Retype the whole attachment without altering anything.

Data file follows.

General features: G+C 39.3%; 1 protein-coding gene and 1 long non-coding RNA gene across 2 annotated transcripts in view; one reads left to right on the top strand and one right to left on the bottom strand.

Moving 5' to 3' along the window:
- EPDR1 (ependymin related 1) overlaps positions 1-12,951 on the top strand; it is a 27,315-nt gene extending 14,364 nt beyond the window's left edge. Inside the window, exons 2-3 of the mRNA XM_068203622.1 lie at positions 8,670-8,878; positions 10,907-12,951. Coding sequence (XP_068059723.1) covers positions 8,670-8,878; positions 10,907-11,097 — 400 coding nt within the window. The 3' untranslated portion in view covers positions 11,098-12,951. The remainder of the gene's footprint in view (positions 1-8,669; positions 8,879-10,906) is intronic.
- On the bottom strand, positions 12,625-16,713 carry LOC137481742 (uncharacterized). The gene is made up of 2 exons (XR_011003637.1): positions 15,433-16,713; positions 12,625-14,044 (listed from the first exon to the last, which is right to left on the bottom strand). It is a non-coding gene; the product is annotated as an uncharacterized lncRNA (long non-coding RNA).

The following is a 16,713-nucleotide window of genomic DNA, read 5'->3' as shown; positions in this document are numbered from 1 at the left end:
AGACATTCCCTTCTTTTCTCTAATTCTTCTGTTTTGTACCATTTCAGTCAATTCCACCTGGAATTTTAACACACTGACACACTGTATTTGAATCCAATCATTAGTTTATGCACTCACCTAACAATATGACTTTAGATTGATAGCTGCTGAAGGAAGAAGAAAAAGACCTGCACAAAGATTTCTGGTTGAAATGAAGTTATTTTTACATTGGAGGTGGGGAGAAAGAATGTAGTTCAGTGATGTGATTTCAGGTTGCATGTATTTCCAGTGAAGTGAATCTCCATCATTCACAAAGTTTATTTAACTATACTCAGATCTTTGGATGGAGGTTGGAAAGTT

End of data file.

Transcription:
General features: G+C 39.3%; 1 protein-coding gene and 1 long non-coding RNA gene across 2 annotated transcripts in view; one reads left to right on the top strand and one right to left on the bottom strand.

Moving 5' to 3' along the window:
- EPDR1 (ependymin related 1) overlaps positions 1-12,951 on the top strand; it is a 27,315-nt gene extending 14,364 nt beyond the window's left edge. Inside the window, exons 2-3 of the mRNA XM_068203622.1 lie at positions 8,670-8,878; positions 10,907-12,951. Coding sequence (XP_068059723.1) covers positions 8,670-8,878; positions 10,907-11,097 — 400 coding nt within the window. The 3' untranslated portion in view covers positions 11,098-12,951. The remainder of the gene's footprint in view (positions 1-8,669; positions 8,879-10,906) is intronic.
- On the bottom strand, positions 12,625-16,713 carry LOC137481742 (uncharacterized). The gene is made up of 2 exons (XR_011003637.1): positions 15,433-16,713; positions 12,625-14,044 (listed from the first exon to the last, which is right to left on the bottom strand). It is a non-coding gene; the product is annotated as an uncharacterized lncRNA (long non-coding RNA).

The following is a 16,713-nucleotide window of genomic DNA, read 5'->3' as shown; positions in this document are numbered from 1 at the left end:
AGACATTCCCTTCTTTTCTCTAATTCTTCTGTTTTGTACCATTTCAGTCAATTCCACCTGGAATTTTAACACACTGACACACTGTATTTGAATCCAATCATTAGTTTATGCACTCACCTAACAATATGACTTTAGATTGATAGCTGCTGAAGGAAGAAGAAAAAGACCTGCACAAAGATTTCTGGTTGAAATGAAGTTATTTTTACATTGGAGGTGGGGAGAAAGAATGTAGTTCAGTGATGTGATTTCAGGTTGCATGTATTTCCAGTGAAGTGAATCTCCATCATTCACAAAGTTTATTTAACTATACTCAGATCTTTGGATGGAGGTTGGAAAGTT